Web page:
• α Diversity index;
  • carabids;
  • Coleoptera;
  • farming systems;
  • staphylinids


1 Studies of the epigeal coleopteran fauna on five pairs of organic and conventional farms were carried out between May and July 1994 in southern England using pitfall trapping. A total of 27 749 individuals and 140 species were identified. Overall, abundance of Coleoptera was greatest on organically managed farms.

2 Ground beetles (Coleoptera: Carabidae) and staphylinid beetles (Col. Staphylinidae) formed 79.7% and 16.7%, respectively, of the total catch. Pterostichus melanarius was the dominant carabid among the 45 species captured and significantly higher numbers were found in organic farms. Tachinus signatus was the most common of 44 staphylinid species, and was significantly more abundant on conventional farms.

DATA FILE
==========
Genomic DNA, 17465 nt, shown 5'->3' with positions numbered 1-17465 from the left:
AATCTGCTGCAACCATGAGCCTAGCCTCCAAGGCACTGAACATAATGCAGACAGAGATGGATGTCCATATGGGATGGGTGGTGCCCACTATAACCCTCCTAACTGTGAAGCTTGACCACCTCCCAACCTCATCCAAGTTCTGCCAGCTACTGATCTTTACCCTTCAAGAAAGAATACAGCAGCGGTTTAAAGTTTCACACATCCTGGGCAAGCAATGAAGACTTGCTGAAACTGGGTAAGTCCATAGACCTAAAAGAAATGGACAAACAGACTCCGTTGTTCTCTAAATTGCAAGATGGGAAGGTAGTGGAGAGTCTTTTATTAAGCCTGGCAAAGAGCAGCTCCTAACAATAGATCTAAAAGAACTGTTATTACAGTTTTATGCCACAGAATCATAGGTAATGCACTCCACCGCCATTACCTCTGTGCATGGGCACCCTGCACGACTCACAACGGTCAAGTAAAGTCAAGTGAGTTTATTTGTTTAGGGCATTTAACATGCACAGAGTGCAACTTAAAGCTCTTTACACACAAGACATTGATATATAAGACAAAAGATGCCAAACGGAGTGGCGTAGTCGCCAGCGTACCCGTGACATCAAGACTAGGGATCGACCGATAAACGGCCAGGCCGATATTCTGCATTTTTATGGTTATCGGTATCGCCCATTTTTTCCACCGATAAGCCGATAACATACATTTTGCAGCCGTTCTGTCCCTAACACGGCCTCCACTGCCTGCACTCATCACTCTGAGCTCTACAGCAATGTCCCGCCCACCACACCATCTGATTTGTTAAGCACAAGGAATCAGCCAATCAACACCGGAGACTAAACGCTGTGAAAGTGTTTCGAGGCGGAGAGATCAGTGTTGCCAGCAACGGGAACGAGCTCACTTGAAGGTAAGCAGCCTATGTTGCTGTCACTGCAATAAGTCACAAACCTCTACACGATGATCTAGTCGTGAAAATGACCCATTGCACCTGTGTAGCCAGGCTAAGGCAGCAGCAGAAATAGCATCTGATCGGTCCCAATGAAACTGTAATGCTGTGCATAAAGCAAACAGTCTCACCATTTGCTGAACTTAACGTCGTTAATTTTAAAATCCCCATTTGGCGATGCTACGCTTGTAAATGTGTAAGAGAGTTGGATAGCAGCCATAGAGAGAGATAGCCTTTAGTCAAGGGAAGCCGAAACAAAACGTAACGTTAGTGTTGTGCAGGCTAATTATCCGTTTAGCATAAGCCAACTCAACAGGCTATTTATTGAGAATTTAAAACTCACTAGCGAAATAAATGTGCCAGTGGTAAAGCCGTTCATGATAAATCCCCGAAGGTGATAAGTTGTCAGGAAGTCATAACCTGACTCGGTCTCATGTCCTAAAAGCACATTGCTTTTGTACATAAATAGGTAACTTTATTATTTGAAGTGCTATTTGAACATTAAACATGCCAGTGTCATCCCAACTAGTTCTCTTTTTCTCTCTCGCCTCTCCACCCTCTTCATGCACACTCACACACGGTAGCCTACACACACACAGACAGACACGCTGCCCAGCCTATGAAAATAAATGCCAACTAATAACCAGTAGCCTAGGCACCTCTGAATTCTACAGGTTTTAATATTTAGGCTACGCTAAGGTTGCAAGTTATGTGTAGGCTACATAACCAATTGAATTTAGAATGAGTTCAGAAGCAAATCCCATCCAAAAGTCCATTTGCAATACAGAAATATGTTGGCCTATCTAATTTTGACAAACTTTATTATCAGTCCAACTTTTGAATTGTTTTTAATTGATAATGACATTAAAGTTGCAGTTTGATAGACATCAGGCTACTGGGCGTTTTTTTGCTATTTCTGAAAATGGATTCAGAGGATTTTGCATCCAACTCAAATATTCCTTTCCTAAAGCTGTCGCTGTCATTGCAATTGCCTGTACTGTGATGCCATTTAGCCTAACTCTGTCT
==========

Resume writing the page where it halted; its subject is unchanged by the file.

3 For carabids, the log-series α diversity index was higher on conventional farms but was not statistically different from that calculated for organic farms. The α index was identical for staphylinid species from organic and conventional farms. Diversity was significantly higher from conventional farms when data were combined for all of the recorded coleopteran species.

4 From this study, it appears that the main effect of farming practice is to influence the overall abundance and dominance of particular species, and the lower diversity of organic farms is a consequence of the large increase in dominance of a single species, namely P. melanarius.